Professional veterinary dental cleanings should be part of your pet’s wellness plan. Most pets’ teeth should be evaluated and cleaned once a year, but some pets, such as small breeds, brachycephalic pets, and senior pets, who are at high risk for dental disease, should be seen more frequently. These procedures are a comprehensive assessment of your pet’s oral health and beneficial to your pet’s overall wellbeing, and our Town and Country Animal Hospital team considers them an essential veterinary service. So, we explain why professional dental cleanings are important for your pet, and what you should expect.

Your pet’s overall health is assessed

Our team is concerned about your pet’s overall health, and before we address problems in their mouth, we perform diagnostics to ensure they have no underlying medical issues. In addition, bacteria that cause dental disease can enter your pet’s bloodstream, leading to systemic problems and organ damage throughout their body. We perform the following diagnostics before your pet’s professional dental cleaning:

  • History — Our team asks you to provide your pet’s detailed medical history, including any reactions to medications or anesthetics.
  • Physical exam — We thoroughly examine your pet from head to tail, looking for abnormalities that may indicate a health problem. We also visually examine their mouth for an initial assessment of their oral health.
  • Blood work — We cannot detect every health issue on a physical exam, so we perform a complete blood count and biochemistry profile to check for issues such as anemia, infection, electrolyte imbalances, kidney disease, and liver dysfunction.
  • Other diagnostics — In some cases, we may recommend other diagnostics, such as chest X-rays or a heart ultrasound, to ensure your pet is healthy enough for the procedure.

Your pet is anesthetized

Professional veterinary dental cleanings involve using sharp instruments in your pet’s mouth, which can frighten your pet, who likely will not cooperate. Therefore, your pet requires anesthesia to ensure they are not stressed or injured during the procedure, and to allow our veterinary team to perform a thorough job. A veterinary professional is assigned to your pet, and carefully monitors your pet’s vitals throughout the procedure until they are fully recovered.

Your pet’s mouth is X-rayed

Only about 40% to 50% of your pet’s dental structures are visible, and we need dental X-rays to visualize the structures below the gum line. Without these views, our team cannot make a fully informed treatment plan for your pet. Lesions we may miss without dental X-rays include:

  • Bone loss
  • Tooth fractures
  • Tooth root abscesses
  • Dead teeth
  • Tooth resorption lesions
  • Jaw fractures=

Your pet’s mouth is fully examined

Once your pet is safely anesthetized and their dental X-rays evaluated, we carefully examine their teeth, tongue, salivary glands, lymph nodes, mucosal tissue, and gingiva. We also check each tooth’s mobility, and probe around each tooth checking for abnormal periodontal pockets. We record our findings in your pet’s dental chart, and determine an appropriate treatment plan for every tooth. Potential complications caused by periodontal disease include:

  • Gingivitis — Bacteria aggravate the gingiva, and the tissue may bleed when we probe below the gum line.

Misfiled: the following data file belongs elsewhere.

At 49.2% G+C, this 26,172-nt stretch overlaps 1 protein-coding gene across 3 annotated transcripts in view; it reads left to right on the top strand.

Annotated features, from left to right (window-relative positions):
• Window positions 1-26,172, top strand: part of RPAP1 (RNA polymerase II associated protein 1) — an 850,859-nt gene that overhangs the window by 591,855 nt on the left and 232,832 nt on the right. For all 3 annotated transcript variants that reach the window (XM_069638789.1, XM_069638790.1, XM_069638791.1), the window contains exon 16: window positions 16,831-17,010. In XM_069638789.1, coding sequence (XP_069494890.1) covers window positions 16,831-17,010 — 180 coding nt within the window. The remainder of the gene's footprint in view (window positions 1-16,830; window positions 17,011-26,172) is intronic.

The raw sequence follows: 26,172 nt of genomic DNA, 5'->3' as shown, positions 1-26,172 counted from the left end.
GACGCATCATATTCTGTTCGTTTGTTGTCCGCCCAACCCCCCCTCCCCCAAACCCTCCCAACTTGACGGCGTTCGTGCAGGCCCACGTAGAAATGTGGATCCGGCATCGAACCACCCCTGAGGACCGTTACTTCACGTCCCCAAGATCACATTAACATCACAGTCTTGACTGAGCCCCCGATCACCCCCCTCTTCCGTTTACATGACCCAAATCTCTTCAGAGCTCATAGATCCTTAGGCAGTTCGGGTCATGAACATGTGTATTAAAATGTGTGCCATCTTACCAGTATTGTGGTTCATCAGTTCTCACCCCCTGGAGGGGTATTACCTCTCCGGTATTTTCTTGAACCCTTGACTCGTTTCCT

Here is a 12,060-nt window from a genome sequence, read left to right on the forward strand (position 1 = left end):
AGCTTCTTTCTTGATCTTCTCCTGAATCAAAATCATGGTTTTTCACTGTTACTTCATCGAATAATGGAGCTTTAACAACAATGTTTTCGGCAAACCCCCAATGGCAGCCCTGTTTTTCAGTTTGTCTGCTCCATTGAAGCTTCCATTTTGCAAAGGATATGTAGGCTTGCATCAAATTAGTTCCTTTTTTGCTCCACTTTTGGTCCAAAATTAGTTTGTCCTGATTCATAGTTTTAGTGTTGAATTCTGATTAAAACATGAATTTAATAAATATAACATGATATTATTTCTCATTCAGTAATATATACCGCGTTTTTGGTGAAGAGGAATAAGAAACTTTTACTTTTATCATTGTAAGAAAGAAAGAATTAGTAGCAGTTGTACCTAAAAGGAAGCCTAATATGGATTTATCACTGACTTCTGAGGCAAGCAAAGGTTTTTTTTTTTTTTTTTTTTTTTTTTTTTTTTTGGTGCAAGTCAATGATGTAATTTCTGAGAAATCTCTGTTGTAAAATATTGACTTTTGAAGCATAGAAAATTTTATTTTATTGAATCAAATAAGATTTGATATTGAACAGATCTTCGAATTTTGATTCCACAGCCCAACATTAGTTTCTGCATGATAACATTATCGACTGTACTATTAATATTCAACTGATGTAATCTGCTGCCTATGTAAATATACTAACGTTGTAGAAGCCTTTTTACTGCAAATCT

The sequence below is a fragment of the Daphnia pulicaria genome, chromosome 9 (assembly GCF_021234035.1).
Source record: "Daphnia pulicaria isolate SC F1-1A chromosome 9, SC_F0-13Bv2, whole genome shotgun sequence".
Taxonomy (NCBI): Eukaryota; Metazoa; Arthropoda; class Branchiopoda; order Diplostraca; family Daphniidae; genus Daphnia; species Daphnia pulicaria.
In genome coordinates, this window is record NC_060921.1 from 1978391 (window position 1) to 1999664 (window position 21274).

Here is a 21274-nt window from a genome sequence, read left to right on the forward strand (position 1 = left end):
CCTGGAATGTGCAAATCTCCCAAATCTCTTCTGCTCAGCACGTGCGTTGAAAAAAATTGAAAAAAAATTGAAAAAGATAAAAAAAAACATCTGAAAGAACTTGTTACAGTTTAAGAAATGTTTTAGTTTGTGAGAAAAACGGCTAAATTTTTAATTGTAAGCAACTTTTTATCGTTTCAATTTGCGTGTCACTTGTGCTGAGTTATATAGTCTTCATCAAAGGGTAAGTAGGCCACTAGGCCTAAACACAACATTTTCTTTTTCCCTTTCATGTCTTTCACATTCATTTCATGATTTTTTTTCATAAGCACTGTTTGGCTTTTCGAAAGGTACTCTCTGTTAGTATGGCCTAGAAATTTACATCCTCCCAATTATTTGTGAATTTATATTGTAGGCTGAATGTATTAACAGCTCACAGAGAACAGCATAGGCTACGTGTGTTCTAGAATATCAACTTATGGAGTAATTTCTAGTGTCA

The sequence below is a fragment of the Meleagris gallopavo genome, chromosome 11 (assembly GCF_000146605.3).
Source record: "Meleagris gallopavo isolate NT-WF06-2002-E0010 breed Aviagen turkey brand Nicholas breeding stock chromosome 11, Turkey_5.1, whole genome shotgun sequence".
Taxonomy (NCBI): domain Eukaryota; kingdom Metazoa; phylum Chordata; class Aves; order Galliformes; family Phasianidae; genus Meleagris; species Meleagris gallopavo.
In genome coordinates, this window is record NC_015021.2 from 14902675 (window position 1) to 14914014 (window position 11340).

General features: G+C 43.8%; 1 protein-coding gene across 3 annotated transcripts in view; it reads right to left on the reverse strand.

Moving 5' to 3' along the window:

• Loose teeth — As periodontal disease advances, supporting tooth structures are damaged, leading to loose teeth.
  • Oronasal fistula — Periodontal bacteria can create an opening between the mouth and nasal cavity, which allows food and saliva to enter the nasal passage, creating chronic inflammation and possibly respiratory infections.
  • Oral cancer — Periodontal disease causes chronic inflammation, which may lead to oral cancer.

Your pet’s teeth are cleaned

We use an ultrasonic scaler and hand-held curettes to remove plaque and tartar from your pet’s teeth and from under their gum line, where most damage occurs. 

Your pet’s teeth are polished

During plaque and tartar removal, we make micro etchings on your pet’s teeth, so we polish your pet’s teeth to remove these areas, which encourage bacterial growth. Then, we use a fluoride infused polish to strengthen the enamel and help prevent tooth sensitivity.

Your pet’s dental issues are addressed

If your pet’s teeth are diseased or damaged, we may recommend extraction or other treatments, and we may prescribe medications, such as antibiotics or pain relievers, in some cases. We provide detailed discharge instructions before we send your pet home to ensure you know the special care your pet will need.

An at-home dental care plan is made for your pet

Plaque starts to accumulate quickly after a professional dental cleaning, and at-home dental care is critical to keep your pet’s mouth healthy. Here are some ways to improve your pet’s dental health:

  • Regular brushing — Daily toothbrushing using a pet-friendly toothbrush and toothpaste is the most effective way to prevent plaque formation. Find a toothpaste flavor that entices your pet to facilitate the process, and offer praise and treats when they cooperate.
  • Dental treats — Dental treats also can help remove plaque and tartar from your pet’s teeth. Choose Veterinary Oral Health Council (VOHC)-approved products that have been proven safe and effective.
  • Dental diets — Feeding your pet a prescription dental diet can help promote their oral health. The kibble pieces are formulated to scrape the tooth when your pet chews, and many contain additives to help reduce plaque accumulation.

Our Town and Country Animal Hospital team offers dental packages to encourage you to maintain a dental care regimen for your pet. Call today to schedule an appointment.